4. Blandino being in charge of officials is the perfect example of current corporate management..appoint someone who has no real world experience and put him in charge of one of the most critical areas of your business because he’s a corporate shill.

  87. Dean Blandino is a geek.

    Even his name is dorky. What is his experience before coming to the NFL?

    Have you noticed his LinkedIn profile? There is no work experience listed from 1994-2008.

    Very suspicious. It’s almost like his daddy worked in the NFL and got him this job he now has.

  88. I look back at all the games I’ve watched since the 70s and think to myself, he may have a point. I’m always yelling at the TV at bad calls.

  89. ghostofgilchrist says:
    Dec 2, 2015 1:16 PM

    “…provide more real-time information to officials who don’t have the benefit of multiple video angles in high definition”

    This has to happen somehow. Bronko Nagurski isn’t playing anymore. Time to give officials the same view to a game that the other 50m people watching have.
    ————————————-

    I guess I have to ask why they don’t already have access to all of that? After all of this time, they don’t have a guy sitting in front of a television? What are the “officials in New York” looking at when they make their decisions?

  90. I think it’s very plausible to say that technology and the speed of the game is getting to the point where it exceeds human capacity to officiate.

    When you look at how intense the athleticism is and how much the game has become about small margins, so much now is happening in the area of minute details.

  91. “Blandino said it is something the league has considered and that he thinks there’s merit to exploring it further, but that the league needs to “empower officials on the field” without having someone looking over their shoulder on every play. ”

    Wait a minute. When they put the guys in New York in place and took the power to review away from the officials, Blandino crowed about the advantages to centralizing that function. I believe the drivel was about consistency and making the refs jobs easier. Now the officials need to be empowered??

    He’s talking just like a politician…”I was for it until I was against it.” SMH

  92. But what is the stupidity rate percentage per ten mistakes?

    As if this clown is ever going to acknowledge any wrong doing in this regard.
    And they earn like 180K per year, soon to 205k by 2019.

    I can make just as many mistakes for half that.

  93. Unless you’re Commonwealth.

    Then it’s “bare-faced lie”. We Americans just have to be different.

  94. I can only laugh at nearly all of these comments… come on people, refs are human and make human mistakes. There’s 8-9 refs to watch 22 men on a field that are all trying to kill each other… do you really think they’re going to get everything right?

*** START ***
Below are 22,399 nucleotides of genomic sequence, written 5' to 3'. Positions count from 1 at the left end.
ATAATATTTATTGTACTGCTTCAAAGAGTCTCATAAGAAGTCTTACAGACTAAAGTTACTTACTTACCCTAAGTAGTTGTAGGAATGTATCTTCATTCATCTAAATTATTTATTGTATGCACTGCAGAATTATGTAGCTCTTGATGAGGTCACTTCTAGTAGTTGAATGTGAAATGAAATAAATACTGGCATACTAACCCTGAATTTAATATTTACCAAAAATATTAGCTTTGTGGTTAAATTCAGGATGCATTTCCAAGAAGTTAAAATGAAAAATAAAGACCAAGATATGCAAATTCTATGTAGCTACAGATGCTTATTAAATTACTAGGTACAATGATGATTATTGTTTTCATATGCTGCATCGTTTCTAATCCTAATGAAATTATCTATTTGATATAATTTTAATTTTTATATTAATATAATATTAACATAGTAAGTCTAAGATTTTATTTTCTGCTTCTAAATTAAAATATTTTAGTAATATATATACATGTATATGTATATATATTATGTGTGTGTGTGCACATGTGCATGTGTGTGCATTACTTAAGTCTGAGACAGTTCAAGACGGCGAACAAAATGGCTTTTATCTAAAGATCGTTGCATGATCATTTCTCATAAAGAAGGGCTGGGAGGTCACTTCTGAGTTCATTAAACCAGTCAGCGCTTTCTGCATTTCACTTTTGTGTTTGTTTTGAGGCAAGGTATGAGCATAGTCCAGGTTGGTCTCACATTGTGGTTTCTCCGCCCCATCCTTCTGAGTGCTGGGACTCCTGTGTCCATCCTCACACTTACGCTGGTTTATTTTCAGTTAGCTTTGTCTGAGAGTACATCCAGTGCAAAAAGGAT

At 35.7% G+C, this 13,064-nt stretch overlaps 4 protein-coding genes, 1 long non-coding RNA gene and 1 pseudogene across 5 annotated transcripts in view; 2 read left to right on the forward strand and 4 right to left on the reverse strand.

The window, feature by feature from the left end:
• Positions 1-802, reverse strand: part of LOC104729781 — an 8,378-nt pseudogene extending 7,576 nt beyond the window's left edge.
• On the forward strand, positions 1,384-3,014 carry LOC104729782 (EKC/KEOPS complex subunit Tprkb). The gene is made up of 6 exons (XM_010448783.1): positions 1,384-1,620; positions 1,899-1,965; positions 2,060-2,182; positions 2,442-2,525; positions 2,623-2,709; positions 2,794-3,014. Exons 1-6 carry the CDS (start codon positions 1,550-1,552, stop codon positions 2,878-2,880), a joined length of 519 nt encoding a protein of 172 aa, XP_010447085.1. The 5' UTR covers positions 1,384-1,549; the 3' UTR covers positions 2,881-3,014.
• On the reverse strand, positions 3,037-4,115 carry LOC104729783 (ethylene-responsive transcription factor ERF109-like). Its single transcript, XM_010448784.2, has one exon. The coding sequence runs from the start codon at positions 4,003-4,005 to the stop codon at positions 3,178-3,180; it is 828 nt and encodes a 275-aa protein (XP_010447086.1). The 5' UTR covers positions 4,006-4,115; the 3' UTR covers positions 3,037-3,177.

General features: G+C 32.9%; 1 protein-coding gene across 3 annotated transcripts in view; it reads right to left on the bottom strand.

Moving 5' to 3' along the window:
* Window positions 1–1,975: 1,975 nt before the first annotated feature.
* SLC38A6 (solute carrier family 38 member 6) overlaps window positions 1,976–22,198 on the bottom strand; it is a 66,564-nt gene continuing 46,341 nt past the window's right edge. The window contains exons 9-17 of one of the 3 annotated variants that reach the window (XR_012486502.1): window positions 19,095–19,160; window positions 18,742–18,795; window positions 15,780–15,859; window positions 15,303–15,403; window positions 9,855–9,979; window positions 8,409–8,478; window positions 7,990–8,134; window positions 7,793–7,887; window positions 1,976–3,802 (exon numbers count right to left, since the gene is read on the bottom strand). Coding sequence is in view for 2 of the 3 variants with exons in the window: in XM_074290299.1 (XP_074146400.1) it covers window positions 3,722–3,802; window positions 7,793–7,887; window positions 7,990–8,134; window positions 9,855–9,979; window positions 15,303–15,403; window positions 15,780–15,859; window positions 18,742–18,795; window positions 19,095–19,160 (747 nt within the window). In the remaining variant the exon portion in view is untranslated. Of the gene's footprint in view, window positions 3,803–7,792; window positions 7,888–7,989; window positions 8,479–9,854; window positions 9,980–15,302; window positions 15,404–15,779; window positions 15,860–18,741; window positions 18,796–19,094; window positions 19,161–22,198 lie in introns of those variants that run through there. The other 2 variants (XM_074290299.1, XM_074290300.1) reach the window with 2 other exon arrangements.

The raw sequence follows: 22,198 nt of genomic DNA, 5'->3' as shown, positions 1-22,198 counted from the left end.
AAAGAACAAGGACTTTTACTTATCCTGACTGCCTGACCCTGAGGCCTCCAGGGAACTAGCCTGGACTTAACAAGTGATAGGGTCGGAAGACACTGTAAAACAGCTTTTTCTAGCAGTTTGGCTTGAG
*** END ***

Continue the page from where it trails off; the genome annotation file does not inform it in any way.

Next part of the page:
Bad calls have ALWAYS been part of the game, and ALWAYS will be. Deal with it…

    I mean, it sucks when it impacts the outcome of a game, but it’s not as if it’s only been this year. Why do you think they implemented instant replay in the first place? Because they were doing so well?

    Thumb me down if you want, but I know that my team is going to get some calls and lose some calls… in every single game. I hope that they can overcome the bad calls and take advantage of the calls that go our way… same as all of you.

  95. Do any of us think the NFL reads any of this?.. Really, my guess is that their arrogance runs so deep they couldn’t care less. They most likely sip their martini’s and laugh at how much money they make for doing absolutely nothing to promote “Integrity” of the game.

  96. On field officials should throw the flag, report the violation then the booth official(s) make the call. coaches get challenge flags (#TBD) and can ask to review for PI, holding, out of bounds etc, even if none is called. winning challenges don’t count against your total.

    still no clue how to fix inadvertent whistles

  97. 4.5 “correctable mistakes” per game does not sound like a very high standard; especially for people in a position so important to maintaining the success and integrity of a multibillion dollar per year industry that they receive a 6 figure salary for working less than part-time part of the year.

  98. The game is rigged folks. Either DO something about it or point the finger for all this garbage the NFL gets away selling directly at yourselves.

  99. He’s counting mistakes that were called. For instance, GB holds badly quite frequently but it’s rarely called. Fans are frustrated with the judgement calls because there’s too much subjectivity. Officials call it on one team but not another for the same infraction. How many times have you seen illegal contact called on a defender on 3rd down when Aaron Rodgers is under center? A lot.

    Blandino is very unlikable. All he does is make up excuses. No accountability. Very sad the NFL has gotten this bad.

  100. The Lions are used to having games stolen by incompetent officiating. Their record if the refs call the games correctly this year is 6-6. The refs took 2 victories from the Lions this year….the Seattle and Green Bay games.

  101. the reason the incompetence remains is that it masks when an official is making a call that will change the game to his benefit vs making an incompetent call because he is incompetent. hiding in plain site

  102. im getting less interested in the outcome of nfl games. most of em are all decided by the refs anyways. the owners could care less if their teams win or lose as long as they fill the stadium and run the commercials down your throat. its getting to be a big joke!!